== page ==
The virus may continue to wreak havoc for a while, but a strong quarter of earnings offers support to the idea that there’s light at the end of the tunnel.

The CEOs were mostly upbeat this week.

In an earnings report that revealed both exploding revenue and growing losses, Zillow’s Rich Barton described real estate as “resilient” and said there are “clear signals that people are still shopping for homes.”

Realogy’s Ryan Schneider — whose company’s earnings fell short of analysts’ expectations — said he was “very excited” about the work his agents are doing.

And Glenn Kelman, on a call with investors to talk about better-than-expected earnings, expressed confidence “that the demand is going to pull through.”

Chief executives from RE/MAX, Keller Williams and eXp Realty also all made optimistic comments this week as they reported earnings for the first three months of 2020.

The coronavirus pandemic and its disastrous impacts on the economy were also recurring themes in earnings calls and reports. But looking generally at the results that companies announced this week, there seems to be a couple of takeaways from this latest earnings season. First, top real estate executives have found enough good news in their earnings to plausibly make the case that their companies, and the industry generally, will probably and ultimately be okay despite the crisis.

But second, there is still cause for caution and the full extent of the pandemic’s damage to the economy may not be fully visible yet.

Let’s get the rougher news out of the way first.

In a conversation with Inman Friday, senior economist George Ratiu said that after looking at the latest earnings reports, it’s clear that the pandemic’s negative hit to the economy “has been broadening across the sectors.”

George Ratiu

“Initially we saw restaurants and entertainment venues take a hit,” he explained. “Now we’re seeing that beginning to spill over.”

Ratiu was speaking about the economy generally and not just real estate companies. But the observation has significant implications for homebuying and selling. Layoffs, for example, have come fast and furiously but it usually takes over a month for a company to hire someone new. And that means “there will be several months delay to reabsorb all of the workers,” Ratiu said.

He also expressed some skepticism about a V shaped recovery, and said that first-time homebuyers in particular may get pushed out of the market either by job losses or tightening credit requirements.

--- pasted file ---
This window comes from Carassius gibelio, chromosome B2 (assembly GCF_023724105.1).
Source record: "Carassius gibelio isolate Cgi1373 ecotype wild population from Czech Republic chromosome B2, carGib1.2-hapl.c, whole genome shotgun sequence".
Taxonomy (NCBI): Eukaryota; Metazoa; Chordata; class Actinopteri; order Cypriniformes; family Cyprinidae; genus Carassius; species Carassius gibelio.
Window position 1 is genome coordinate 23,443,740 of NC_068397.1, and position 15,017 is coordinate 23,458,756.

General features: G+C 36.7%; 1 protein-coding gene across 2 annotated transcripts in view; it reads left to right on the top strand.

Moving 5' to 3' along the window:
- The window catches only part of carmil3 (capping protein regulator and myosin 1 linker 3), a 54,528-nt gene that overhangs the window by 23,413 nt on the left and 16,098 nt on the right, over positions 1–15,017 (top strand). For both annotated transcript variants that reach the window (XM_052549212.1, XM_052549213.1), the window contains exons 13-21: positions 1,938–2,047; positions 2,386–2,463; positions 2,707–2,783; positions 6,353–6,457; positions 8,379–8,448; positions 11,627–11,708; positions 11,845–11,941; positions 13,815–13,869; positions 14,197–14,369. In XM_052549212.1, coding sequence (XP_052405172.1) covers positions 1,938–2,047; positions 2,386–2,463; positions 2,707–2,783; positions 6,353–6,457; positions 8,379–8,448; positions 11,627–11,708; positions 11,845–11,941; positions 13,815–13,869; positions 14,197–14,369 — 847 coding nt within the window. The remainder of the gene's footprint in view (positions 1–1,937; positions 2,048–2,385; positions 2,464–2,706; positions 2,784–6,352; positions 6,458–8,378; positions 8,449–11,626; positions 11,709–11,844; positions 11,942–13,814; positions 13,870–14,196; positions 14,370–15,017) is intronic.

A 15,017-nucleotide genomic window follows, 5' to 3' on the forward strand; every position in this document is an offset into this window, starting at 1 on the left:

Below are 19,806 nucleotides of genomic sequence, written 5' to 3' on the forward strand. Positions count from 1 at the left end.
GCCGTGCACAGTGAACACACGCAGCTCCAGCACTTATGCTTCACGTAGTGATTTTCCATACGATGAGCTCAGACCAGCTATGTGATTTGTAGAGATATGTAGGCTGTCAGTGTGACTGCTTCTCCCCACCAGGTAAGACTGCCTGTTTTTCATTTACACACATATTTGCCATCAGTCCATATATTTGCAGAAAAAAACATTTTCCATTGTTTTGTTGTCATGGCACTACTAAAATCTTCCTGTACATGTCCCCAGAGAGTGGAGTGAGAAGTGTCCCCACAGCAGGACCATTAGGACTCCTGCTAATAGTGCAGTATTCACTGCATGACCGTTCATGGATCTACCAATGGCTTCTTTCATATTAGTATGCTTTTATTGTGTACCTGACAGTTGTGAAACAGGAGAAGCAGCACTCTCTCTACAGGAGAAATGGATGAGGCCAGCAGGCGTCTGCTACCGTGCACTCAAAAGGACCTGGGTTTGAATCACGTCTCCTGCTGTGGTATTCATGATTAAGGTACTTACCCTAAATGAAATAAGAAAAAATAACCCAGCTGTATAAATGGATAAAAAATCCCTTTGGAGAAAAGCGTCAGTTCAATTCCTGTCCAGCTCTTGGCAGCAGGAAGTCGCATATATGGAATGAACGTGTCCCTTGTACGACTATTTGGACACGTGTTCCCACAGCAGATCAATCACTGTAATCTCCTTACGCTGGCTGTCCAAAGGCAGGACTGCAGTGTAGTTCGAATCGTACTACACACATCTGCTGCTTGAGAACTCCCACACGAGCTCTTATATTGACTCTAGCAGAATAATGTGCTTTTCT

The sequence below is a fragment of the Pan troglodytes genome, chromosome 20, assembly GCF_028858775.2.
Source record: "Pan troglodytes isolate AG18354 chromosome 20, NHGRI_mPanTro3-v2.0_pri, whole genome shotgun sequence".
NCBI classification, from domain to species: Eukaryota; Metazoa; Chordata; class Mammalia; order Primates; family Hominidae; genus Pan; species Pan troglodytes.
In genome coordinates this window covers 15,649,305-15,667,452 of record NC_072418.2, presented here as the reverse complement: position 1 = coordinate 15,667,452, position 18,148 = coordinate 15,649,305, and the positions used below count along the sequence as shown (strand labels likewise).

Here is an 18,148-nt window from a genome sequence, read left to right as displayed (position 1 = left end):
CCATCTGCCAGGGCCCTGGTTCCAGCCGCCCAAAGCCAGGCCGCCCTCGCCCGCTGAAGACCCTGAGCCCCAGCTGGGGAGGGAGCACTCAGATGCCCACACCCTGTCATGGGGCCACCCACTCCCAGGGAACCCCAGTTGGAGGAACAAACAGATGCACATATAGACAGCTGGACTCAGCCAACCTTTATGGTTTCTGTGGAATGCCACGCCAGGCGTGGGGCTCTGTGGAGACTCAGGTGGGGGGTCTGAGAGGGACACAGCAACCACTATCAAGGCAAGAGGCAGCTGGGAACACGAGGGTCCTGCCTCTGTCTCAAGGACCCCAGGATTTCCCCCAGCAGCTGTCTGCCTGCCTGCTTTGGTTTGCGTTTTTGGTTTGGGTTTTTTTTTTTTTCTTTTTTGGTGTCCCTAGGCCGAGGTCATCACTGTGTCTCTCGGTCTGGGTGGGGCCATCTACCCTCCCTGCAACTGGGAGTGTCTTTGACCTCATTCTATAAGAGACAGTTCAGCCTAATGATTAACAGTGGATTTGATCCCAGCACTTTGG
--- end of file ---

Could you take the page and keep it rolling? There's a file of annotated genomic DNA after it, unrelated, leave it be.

“I think the return of the market to something close to normalcy is several months away,” Ratiu said, adding that it may “take longer than most of these CEOs expect.”

Ratiu also pointed to widespread layoffs, furloughs and pay cuts, which further hint at the trouble public companies are currently facing.

“That tells you quite a bit about the pain that not only they are experiencing but that the market is undergoing,” he added.

Ratiu was referring again to the broader market, not just real estate companies, when discussing layoffs and furloughs. But real estate firms — including the ones that reported earnings this week — have suffered through that trend as well. Realogy for example has cut executive pay. Redfin furloughed 41 percent of its agents (though some are now back at work). EXp has laid off 15 percent of its staff. A number of non-public companies such as Opendoor and Compass have made similar moves as well.

The past week’s earnings reports also offer glimpses into some of the distress. Zillow and Realogy both reported growing losses and RE/MAX revenue fell slightly year-over-year, after all, despite some positive indicators on other fronts (more on that below). It’s also worth keeping in mind that the reports generally only reflect numbers through the end of March but the pandemic has continued raging through April and now May.

All of this paints a picture of a market in some trouble — which won’t come as a surprise to anyone following pandemic headlines.

But it isn’t all bad news, and the fact that all these CEOS were able to highlight positive information amid the chaos is significant as well. The earnings themselves are the biggest eye-catchers because they were up year-over-year at Redfin, eXp, Zillow and Keller Williams, despite the fact that one month during the quarter (March) saw an economic calamity.

There are other positive signs as well. Redfin’s Kelman, for example, said that demand remains high and prices are unlikely to collapse. Both his company and rival Zillow also announced Thursday that they were resuming their respective iBuying programs, which had been suspended amid the darkest days of the crisis.

Additionally, Keller Williams reported a year-over-year increase in transaction volume. And RE/MAX Chief Customer Officer Nick Bailey said that there appears to be “some positive movement” with new listings appearing to have “plateaued.”

That idea that the market may have reached, or is nearing, the bottom was also a recurring theme in both this week’s comments from executives and in recent analyses unrelated to the earnings reports.

What happens when these companies report earnings from the second quarter of 2019 — which will likely have multiple coronavirus-impacted months — is an open question. RE/MAX Chief Financial Officer Karri Callahan said Thursday, for example, that “near term housing results are anticipated to decline materially.”

But overall, the takeaway from the last week of earnings results is that there is cause for some optimism, even if it is guarded. As Zillow’s Barton argued during his call with investors Thursday, “there is light on the horizon.”

Email Jim Dalrymple II

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